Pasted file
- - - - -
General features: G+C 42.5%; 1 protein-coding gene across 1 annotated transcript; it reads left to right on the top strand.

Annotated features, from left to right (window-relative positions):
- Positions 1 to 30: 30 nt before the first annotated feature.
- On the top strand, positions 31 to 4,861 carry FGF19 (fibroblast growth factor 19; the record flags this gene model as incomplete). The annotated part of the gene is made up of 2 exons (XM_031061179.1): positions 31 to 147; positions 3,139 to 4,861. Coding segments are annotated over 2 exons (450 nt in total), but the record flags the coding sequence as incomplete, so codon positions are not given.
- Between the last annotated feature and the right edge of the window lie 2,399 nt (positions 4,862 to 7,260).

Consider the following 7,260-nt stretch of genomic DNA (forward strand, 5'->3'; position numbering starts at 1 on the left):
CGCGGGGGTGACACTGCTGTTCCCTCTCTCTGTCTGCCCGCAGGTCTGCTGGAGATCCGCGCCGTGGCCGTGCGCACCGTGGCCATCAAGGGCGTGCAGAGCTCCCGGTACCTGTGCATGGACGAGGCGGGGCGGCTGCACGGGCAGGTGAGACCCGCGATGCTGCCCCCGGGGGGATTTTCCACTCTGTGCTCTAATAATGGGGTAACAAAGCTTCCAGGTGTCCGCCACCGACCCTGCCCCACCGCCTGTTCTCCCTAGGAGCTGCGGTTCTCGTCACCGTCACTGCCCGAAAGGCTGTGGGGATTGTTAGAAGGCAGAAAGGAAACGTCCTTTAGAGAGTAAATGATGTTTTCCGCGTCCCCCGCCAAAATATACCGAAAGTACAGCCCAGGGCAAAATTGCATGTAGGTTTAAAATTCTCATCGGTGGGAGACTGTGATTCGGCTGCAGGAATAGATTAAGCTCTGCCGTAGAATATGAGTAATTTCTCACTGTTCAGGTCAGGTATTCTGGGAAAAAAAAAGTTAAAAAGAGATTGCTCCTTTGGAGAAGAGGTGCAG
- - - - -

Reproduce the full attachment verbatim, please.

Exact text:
General features: G+C 42.5%; 1 protein-coding gene across 1 annotated transcript; it reads left to right on the top strand.

Annotated features, from left to right (window-relative positions):
- Positions 1 to 30: 30 nt before the first annotated feature.
- On the top strand, positions 31 to 4,861 carry FGF19 (fibroblast growth factor 19; the record flags this gene model as incomplete). The annotated part of the gene is made up of 2 exons (XM_031061179.1): positions 31 to 147; positions 3,139 to 4,861. Coding segments are annotated over 2 exons (450 nt in total), but the record flags the coding sequence as incomplete, so codon positions are not given.
- Between the last annotated feature and the right edge of the window lie 2,399 nt (positions 4,862 to 7,260).

Consider the following 7,260-nt stretch of genomic DNA (forward strand, 5'->3'; position numbering starts at 1 on the left):
CGCGGGGGTGACACTGCTGTTCCCTCTCTCTGTCTGCCCGCAGGTCTGCTGGAGATCCGCGCCGTGGCCGTGCGCACCGTGGCCATCAAGGGCGTGCAGAGCTCCCGGTACCTGTGCATGGACGAGGCGGGGCGGCTGCACGGGCAGGTGAGACCCGCGATGCTGCCCCCGGGGGGATTTTCCACTCTGTGCTCTAATAATGGGGTAACAAAGCTTCCAGGTGTCCGCCACCGACCCTGCCCCACCGCCTGTTCTCCCTAGGAGCTGCGGTTCTCGTCACCGTCACTGCCCGAAAGGCTGTGGGGATTGTTAGAAGGCAGAAAGGAAACGTCCTTTAGAGAGTAAATGATGTTTTCCGCGTCCCCCGCCAAAATATACCGAAAGTACAGCCCAGGGCAAAATTGCATGTAGGTTTAAAATTCTCATCGGTGGGAGACTGTGATTCGGCTGCAGGAATAGATTAAGCTCTGCCGTAGAATATGAGTAATTTCTCACTGTTCAGGTCAGGTATTCTGGGAAAAAAAAAGTTAAAAAGAGATTGCTCCTTTGGAGAAGAGGTGCAG